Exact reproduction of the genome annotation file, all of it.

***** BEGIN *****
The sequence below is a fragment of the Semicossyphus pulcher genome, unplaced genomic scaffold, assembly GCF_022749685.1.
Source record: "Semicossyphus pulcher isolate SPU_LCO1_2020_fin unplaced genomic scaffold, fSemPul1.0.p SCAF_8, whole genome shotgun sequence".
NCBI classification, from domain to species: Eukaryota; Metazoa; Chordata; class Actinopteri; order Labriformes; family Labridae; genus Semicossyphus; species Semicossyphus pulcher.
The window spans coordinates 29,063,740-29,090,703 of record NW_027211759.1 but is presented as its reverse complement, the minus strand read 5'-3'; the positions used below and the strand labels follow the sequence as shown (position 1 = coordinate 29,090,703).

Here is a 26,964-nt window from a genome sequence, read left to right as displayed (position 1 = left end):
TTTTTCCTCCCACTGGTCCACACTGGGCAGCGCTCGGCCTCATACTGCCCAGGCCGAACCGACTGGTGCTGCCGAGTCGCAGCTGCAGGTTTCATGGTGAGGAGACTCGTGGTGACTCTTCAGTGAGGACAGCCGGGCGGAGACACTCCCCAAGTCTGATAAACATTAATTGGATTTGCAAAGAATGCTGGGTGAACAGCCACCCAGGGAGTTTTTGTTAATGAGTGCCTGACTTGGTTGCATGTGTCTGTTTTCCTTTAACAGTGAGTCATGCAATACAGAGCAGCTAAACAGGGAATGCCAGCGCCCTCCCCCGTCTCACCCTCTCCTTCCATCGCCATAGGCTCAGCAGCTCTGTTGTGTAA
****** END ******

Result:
The sequence below is a fragment of the Semicossyphus pulcher genome, unplaced genomic scaffold, assembly GCF_022749685.1.
Source record: "Semicossyphus pulcher isolate SPU_LCO1_2020_fin unplaced genomic scaffold, fSemPul1.0.p SCAF_8, whole genome shotgun sequence".
NCBI classification, from domain to species: Eukaryota; Metazoa; Chordata; class Actinopteri; order Labriformes; family Labridae; genus Semicossyphus; species Semicossyphus pulcher.
The window spans coordinates 29,063,740-29,090,703 of record NW_027211759.1 but is presented as its reverse complement, the minus strand read 5'-3'; the positions used below and the strand labels follow the sequence as shown (position 1 = coordinate 29,090,703).

Here is a 26,964-nt window from a genome sequence, read left to right as displayed (position 1 = left end):
TTTTTCCTCCCACTGGTCCACACTGGGCAGCGCTCGGCCTCATACTGCCCAGGCCGAACCGACTGGTGCTGCCGAGTCGCAGCTGCAGGTTTCATGGTGAGGAGACTCGTGGTGACTCTTCAGTGAGGACAGCCGGGCGGAGACACTCCCCAAGTCTGATAAACATTAATTGGATTTGCAAAGAATGCTGGGTGAACAGCCACCCAGGGAGTTTTTGTTAATGAGTGCCTGACTTGGTTGCATGTGTCTGTTTTCCTTTAACAGTGAGTCATGCAATACAGAGCAGCTAAACAGGGAATGCCAGCGCCCTCCCCCGTCTCACCCTCTCCTTCCATCGCCATAGGCTCAGCAGCTCTGTTGTGTAA